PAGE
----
DeMarcus Lawrence 223 6 3 1 1 27 0.12

As football fans, many of us are completely fixated on sacks as the ultimate - and often only - metric by which to measure a pass rusher. But that can become problematic when you use a dozen or so individual plays to evaluate a guy who played 700 snaps in a season. There's no denying that the Cowboys defensive line came up way short in terms of sacks, but looking at the production score suggests that there may be more ways to look at defensive linemen than just sacks.

Aided by his low snap count and a handful of splash plays, Jack Crawford ends up at the top of this list. Whether his level of play is sustainable with more snaps remains to be seen, but at least the Cowboys still have a chance to find out as he's under contract for 2015.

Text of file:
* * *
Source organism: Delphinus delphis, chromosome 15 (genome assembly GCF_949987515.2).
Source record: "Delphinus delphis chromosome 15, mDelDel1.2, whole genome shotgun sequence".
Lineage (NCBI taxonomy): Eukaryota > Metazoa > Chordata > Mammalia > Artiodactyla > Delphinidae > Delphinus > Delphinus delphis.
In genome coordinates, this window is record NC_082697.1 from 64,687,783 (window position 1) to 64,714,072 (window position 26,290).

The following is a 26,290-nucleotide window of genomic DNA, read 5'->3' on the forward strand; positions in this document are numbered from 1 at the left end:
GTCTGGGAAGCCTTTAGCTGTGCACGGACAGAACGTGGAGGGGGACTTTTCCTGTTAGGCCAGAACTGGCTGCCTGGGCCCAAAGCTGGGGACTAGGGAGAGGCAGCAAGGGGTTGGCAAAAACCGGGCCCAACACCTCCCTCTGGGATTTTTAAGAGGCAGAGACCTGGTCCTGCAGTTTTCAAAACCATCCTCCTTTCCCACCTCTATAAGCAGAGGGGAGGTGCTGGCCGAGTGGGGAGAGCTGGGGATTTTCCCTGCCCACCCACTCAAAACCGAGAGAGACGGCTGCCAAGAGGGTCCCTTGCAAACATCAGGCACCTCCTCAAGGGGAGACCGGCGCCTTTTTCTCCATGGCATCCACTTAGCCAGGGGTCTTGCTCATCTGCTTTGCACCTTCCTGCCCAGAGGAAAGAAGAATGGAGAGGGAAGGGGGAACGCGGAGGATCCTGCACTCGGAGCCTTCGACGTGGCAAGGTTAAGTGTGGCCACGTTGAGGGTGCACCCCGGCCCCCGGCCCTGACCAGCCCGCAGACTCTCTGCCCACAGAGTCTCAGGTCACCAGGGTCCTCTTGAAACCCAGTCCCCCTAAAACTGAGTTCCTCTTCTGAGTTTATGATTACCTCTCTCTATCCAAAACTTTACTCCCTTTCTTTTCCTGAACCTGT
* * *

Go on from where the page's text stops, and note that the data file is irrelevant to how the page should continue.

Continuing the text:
Beyond that, the edge rushers predictably rank higher than the inside guys as they generally get more chances to make plays. Having said that, it's disappointing to see that the edge rushers weren't able to get much separation from the defensive tackles in terms of PPS, and it's certainly something the Cowboys need to address this offseason.

We'll give DeMarcus Lawrence a Mulligan for his rookie season. With his low snap count, a few positive plays would have had a significant impact on his PPS score. In the two playoff games, Lawrence played 56 snaps and recorded 3 tackles, 2 sacks, 2 QB Hits, 1 forced fumble and 2 fumble recoveries. That adds up to a PPS of 0.71, and if that's going to be his level of production in 2015, everything's going to be just hunky dory.